Playwright inspired by Bruce Lee's effect on the Chinese psyche
The two-time Pulitzer Prize finalist behind plans to turn Bruce Lee's life into a musical says he was lured to the project by the kung fu legend's pivotal role in changing the world's perceptions of China and Chinese men.
American-born Chinese playwright David Henry Hwang has spoken for the first time about the musical, titled Bruce Lee: Journey to the West, which he hopes to premiere on New York's Broadway next year.
'In Fist of Fury, when Bruce Lee says to his Japanese opponents, 'We are not sick men', that was a huge cathartic moment for a China that for most of the 20th century thought of itself as a sick man,' Hwang said from a beach house on Fire Island, near New York, where he is spending the summer finishing the musical. 'It's the way Bruce Lee sits on that historical axis that I find fascinating. He was the first popular culture embodiment of the new way of looking at China.'
Hwang made his name on Broadway with M Butterfly (1988), for which he picked up a Tony Award and was nominated for the Pulitzer Prize for Drama. He followed that up with another Pulitzer nomination last year, for Yellow Face.
Hwang said he was also lured to the Lee legend by the man's 'fascinating contradictions'. 'Lee was interested in spiritual growth; he was very aware of what it meant to follow a spiritual path. On the other hand he wanted to be the biggest movie star in the world. Those are two paths that are almost diametrically opposed. His story is just so identifiable to people. We want to be good people, we want to pursue our spiritual lives and we want to be successful. These are conflicts we all deal with.'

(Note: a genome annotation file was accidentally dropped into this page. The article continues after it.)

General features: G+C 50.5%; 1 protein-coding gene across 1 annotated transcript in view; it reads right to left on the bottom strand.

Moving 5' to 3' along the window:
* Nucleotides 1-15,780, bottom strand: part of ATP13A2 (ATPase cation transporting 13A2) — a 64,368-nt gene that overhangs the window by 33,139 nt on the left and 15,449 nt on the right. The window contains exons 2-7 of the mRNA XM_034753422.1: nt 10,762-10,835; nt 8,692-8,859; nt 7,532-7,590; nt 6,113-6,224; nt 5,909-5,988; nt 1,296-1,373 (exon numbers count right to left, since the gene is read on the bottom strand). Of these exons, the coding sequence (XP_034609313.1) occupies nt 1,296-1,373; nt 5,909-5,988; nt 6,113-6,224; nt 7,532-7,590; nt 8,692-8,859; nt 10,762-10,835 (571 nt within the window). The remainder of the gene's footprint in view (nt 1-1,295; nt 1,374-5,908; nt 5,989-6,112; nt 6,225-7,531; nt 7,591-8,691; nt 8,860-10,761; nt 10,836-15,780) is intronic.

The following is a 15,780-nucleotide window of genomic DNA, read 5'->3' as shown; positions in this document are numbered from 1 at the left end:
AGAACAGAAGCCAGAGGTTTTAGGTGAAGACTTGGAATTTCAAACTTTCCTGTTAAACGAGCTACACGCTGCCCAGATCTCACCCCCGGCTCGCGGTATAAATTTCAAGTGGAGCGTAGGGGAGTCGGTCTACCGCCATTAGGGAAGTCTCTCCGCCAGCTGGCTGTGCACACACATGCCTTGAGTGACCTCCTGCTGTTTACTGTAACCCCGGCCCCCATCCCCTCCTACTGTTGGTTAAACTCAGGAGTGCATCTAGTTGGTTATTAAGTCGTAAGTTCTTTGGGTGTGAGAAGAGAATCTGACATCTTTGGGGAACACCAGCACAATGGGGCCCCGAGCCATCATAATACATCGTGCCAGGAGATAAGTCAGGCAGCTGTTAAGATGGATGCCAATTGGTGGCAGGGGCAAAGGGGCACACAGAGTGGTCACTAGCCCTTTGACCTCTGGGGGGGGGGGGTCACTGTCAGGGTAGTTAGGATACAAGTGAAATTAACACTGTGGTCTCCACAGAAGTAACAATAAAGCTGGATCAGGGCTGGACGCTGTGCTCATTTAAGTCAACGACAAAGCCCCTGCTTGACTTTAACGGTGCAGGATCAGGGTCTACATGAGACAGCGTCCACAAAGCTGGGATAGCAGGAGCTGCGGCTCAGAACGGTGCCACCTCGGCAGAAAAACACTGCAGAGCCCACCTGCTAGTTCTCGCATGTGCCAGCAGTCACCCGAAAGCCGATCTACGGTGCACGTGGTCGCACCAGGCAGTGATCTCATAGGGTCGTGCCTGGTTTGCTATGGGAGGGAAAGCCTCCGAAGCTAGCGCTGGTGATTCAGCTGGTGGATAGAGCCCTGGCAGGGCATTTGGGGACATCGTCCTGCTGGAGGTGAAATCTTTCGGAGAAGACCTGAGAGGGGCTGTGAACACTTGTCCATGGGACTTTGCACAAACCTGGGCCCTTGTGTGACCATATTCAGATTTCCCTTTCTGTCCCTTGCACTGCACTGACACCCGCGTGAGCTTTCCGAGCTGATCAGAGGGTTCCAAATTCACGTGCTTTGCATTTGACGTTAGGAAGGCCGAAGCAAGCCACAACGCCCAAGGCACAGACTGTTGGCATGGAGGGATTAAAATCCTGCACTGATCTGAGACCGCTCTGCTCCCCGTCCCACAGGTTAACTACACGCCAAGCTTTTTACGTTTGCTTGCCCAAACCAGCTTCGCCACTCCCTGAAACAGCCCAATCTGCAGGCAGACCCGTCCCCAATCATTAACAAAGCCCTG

Hwang, 51, is joined on the project by Tony-nominated director Bartlett Sher (South Pacific), Tony nominee David Yazbek (The Full Monty, Dirty Rotten Scoundrels), who will write the music and lyrics, and choreographer Dou Dou Huang, artistic director of the Shanghai Song and Dance Ensemble. The group recently met Lee's daughter, Shannon, for a read-through of the draft script and Hwang said her input was invaluable.
'We are trying to be accurate and respectful and also capture the spirit of the man,' he said. 'Any time you take on an icon like this it is certain that people with vested interests are not going to like the way we are doing things. But any time you make a show people are going to be offended by one aspect of it or another.'
Hwang revealed how he planned to incorporate the Chinese legend of the Monkey King into the musical. 'There are certain kinds of parallels between the Monkey King's and Bruce Lee's spirits. The Monkey King character will play narrator as well as feature in certain roles.'
Hwang will give a lecture and theatre demonstration at the University of Hong Kong on July 13.